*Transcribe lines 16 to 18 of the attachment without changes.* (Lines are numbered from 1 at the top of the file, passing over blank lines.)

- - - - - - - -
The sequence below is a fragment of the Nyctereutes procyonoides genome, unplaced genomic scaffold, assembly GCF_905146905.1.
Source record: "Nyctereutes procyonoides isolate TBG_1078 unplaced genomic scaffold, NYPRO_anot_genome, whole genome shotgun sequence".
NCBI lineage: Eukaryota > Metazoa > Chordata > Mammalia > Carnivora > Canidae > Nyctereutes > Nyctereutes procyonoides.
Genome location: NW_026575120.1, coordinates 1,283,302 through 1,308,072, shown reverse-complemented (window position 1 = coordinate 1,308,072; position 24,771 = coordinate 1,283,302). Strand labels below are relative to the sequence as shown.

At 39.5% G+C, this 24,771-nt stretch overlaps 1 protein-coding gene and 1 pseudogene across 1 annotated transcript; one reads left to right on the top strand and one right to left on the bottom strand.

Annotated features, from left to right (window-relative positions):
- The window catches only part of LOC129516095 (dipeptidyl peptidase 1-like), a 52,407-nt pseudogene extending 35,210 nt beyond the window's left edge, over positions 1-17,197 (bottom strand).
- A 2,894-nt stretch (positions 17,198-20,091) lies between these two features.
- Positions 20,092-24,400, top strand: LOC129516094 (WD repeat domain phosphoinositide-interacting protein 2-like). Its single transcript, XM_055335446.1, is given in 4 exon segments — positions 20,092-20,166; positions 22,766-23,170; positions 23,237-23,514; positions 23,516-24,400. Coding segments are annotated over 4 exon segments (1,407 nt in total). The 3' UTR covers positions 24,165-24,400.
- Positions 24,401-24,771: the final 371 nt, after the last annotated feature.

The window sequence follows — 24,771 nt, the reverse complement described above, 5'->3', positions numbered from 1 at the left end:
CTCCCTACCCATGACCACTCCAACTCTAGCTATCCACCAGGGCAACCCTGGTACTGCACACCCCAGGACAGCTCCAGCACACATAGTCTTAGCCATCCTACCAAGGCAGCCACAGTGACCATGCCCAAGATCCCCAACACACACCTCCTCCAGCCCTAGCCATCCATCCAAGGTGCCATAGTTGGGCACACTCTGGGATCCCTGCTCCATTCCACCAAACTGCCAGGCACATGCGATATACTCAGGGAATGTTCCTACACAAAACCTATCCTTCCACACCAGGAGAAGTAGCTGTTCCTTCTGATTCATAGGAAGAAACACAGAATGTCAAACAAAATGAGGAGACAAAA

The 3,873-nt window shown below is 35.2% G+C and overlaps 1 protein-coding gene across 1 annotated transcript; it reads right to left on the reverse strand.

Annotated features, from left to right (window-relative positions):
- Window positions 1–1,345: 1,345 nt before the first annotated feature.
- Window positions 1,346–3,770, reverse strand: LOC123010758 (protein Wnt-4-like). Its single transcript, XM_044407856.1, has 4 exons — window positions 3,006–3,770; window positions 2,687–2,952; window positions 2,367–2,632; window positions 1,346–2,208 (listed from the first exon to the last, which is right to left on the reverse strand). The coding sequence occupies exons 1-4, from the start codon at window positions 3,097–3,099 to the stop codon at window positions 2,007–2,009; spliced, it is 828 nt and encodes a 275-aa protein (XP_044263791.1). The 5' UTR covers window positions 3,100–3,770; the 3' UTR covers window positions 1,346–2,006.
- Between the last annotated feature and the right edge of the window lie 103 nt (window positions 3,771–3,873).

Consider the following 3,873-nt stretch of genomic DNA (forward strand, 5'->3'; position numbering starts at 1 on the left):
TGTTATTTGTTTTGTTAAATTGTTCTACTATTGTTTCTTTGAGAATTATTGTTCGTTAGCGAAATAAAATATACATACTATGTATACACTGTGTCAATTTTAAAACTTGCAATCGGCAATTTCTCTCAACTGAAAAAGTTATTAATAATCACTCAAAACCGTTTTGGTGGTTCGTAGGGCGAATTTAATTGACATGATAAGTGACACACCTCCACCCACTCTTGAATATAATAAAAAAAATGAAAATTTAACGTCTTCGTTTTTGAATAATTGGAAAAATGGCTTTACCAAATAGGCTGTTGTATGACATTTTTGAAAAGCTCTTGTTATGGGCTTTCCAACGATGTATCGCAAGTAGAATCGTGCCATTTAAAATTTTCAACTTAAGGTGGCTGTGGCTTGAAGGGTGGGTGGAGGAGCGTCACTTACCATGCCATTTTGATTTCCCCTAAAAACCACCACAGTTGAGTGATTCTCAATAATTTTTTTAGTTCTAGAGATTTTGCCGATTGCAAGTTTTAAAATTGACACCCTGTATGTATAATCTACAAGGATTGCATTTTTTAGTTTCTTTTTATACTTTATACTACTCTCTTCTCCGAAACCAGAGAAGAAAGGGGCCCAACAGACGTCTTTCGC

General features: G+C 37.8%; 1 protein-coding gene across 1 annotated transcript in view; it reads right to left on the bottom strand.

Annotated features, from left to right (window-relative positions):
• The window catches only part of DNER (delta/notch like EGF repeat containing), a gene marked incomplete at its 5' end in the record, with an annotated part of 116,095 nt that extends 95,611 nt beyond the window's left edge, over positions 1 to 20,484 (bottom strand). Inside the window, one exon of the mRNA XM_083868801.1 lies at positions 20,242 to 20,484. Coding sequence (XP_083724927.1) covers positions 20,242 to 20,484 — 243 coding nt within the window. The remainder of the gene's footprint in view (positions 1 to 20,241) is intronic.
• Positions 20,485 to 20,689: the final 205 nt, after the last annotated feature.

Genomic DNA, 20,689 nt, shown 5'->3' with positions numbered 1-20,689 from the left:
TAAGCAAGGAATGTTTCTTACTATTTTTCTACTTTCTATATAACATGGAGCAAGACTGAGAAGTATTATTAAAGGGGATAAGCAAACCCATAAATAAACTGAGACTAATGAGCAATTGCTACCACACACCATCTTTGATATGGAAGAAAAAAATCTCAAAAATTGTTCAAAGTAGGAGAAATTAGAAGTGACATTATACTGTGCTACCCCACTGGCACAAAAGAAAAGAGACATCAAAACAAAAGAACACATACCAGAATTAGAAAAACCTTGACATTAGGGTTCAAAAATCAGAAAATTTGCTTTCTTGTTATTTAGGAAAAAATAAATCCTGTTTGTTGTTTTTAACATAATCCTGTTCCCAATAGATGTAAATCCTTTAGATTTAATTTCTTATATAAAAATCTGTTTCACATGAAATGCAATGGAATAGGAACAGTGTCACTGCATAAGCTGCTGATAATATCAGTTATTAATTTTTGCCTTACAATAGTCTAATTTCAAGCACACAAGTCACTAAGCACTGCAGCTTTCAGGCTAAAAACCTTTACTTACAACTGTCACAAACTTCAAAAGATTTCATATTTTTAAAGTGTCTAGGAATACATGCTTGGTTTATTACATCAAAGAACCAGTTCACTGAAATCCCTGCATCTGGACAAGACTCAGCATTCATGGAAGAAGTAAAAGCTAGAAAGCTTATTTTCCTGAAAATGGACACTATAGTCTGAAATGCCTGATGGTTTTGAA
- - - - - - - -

- Window positions 1,346–3,770, reverse strand: LOC123010758 (protein Wnt-4-like). Its single transcript, XM_044407856.1, has 4 exons — window positions 3,006–3,770; window positions 2,687–2,952; window positions 2,367–2,632; window positions 1,346–2,208 (listed from the first exon to the last, which is right to left on the reverse strand). The coding sequence occupies exons 1-4, from the start codon at window positions 3,097–3,099 to the stop codon at window positions 2,007–2,009; spliced, it is 828 nt and encodes a 275-aa protein (XP_044263791.1). The 5' UTR covers window positions 3,100–3,770; the 3' UTR covers window positions 1,346–2,006.
- Between the last annotated feature and the right edge of the window lie 103 nt (window positions 3,771–3,873).

Consider the following 3,873-nt stretch of genomic DNA (forward strand, 5'->3'; position numbering starts at 1 on the left):